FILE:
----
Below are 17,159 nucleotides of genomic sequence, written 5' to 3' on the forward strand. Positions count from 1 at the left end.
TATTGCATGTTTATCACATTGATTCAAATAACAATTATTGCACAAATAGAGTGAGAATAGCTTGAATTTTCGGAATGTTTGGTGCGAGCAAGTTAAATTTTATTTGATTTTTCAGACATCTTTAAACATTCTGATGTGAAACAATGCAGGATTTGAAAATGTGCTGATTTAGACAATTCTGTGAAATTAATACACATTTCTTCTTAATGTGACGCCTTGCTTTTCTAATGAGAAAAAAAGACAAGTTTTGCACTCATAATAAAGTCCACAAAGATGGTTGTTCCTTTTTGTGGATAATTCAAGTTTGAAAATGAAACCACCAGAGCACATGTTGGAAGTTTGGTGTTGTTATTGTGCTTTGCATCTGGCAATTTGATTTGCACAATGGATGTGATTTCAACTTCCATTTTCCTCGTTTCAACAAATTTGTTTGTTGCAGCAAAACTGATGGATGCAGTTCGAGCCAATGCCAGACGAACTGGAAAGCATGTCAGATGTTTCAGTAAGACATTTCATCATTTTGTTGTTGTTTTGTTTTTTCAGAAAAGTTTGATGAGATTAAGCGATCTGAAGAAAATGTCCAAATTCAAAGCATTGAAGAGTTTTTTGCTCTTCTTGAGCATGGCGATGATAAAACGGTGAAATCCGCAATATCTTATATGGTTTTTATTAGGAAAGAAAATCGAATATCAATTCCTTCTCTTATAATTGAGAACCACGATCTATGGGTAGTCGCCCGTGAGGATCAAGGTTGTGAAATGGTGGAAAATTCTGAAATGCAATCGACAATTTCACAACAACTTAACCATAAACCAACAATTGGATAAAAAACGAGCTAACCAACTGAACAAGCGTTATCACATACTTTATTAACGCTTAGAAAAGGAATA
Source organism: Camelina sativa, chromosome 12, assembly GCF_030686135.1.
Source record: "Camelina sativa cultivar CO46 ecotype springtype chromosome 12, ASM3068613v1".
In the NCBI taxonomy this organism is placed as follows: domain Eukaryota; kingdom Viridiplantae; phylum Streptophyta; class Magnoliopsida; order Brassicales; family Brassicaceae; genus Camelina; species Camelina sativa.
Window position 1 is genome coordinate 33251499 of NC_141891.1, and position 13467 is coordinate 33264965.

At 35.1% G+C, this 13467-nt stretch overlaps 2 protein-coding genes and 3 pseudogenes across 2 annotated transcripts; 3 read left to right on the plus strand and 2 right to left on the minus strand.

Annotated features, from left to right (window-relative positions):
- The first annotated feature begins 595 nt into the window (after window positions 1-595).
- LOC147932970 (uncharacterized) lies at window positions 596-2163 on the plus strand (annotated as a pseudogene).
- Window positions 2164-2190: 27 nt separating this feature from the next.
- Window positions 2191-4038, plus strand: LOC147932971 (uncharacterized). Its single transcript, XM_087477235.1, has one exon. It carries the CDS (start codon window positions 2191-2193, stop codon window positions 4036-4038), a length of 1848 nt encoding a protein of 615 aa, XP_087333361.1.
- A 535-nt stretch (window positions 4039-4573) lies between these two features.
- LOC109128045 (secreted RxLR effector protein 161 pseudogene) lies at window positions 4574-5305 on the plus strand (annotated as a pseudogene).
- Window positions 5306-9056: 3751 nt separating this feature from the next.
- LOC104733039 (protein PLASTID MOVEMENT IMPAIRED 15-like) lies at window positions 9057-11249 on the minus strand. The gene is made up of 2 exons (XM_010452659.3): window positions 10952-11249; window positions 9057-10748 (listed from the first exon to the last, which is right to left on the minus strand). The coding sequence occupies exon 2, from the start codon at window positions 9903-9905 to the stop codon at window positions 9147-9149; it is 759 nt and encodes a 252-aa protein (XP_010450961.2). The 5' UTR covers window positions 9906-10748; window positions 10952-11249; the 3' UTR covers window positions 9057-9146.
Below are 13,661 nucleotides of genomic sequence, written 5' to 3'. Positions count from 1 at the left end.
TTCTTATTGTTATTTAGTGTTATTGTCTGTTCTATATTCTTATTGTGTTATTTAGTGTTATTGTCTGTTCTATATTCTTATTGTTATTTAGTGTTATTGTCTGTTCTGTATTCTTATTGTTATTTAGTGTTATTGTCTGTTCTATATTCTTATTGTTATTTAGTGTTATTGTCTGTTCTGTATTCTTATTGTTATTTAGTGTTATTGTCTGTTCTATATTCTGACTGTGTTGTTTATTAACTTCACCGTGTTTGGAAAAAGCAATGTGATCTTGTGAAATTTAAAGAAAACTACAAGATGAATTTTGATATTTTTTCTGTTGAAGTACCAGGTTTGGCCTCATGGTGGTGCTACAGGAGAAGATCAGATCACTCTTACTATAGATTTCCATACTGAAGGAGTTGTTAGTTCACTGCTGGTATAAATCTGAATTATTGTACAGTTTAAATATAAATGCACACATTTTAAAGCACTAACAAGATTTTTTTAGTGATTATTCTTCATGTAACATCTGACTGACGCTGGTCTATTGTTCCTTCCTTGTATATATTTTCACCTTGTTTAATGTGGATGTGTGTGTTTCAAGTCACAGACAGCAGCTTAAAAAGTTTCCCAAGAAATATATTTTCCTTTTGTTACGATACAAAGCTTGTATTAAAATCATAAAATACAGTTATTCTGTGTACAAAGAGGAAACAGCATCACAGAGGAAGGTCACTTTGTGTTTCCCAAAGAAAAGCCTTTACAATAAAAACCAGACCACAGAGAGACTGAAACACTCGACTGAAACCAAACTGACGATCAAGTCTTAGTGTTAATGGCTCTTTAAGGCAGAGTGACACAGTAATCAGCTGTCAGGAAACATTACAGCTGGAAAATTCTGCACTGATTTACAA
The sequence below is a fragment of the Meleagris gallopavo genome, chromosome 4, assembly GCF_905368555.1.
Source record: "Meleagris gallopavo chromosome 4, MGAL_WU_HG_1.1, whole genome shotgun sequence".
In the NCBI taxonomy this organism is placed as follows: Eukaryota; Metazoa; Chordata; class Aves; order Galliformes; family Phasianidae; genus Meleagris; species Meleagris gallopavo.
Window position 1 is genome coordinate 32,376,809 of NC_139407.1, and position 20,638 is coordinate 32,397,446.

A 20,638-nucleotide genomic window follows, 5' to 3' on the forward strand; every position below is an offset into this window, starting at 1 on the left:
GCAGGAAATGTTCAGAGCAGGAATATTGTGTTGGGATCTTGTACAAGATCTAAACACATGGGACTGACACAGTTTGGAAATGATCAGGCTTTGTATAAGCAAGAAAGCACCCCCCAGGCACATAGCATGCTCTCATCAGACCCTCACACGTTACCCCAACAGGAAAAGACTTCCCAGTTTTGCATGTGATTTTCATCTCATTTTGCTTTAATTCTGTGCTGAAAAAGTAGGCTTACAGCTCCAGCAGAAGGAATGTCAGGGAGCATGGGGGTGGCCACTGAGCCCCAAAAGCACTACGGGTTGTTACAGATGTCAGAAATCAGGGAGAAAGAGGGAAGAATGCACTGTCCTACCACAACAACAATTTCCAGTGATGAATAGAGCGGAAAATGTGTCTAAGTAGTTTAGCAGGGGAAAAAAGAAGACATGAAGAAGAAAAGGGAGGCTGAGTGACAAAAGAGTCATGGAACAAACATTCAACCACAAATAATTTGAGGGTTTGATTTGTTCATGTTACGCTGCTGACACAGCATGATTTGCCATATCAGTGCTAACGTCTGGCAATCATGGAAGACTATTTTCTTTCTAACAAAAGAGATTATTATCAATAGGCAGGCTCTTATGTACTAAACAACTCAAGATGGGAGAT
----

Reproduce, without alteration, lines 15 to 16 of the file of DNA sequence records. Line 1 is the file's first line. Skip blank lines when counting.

- Window positions 5306-9056: 3751 nt separating this feature from the next.
- LOC104733039 (protein PLASTID MOVEMENT IMPAIRED 15-like) lies at window positions 9057-11249 on the minus strand. The gene is made up of 2 exons (XM_010452659.3): window positions 10952-11249; window positions 9057-10748 (listed from the first exon to the last, which is right to left on the minus strand). The coding sequence occupies exon 2, from the start codon at window positions 9903-9905 to the stop codon at window positions 9147-9149; it is 759 nt and encodes a 252-aa protein (XP_010450961.2). The 5' UTR covers window positions 9906-10748; window positions 10952-11249; the 3' UTR covers window positions 9057-9146.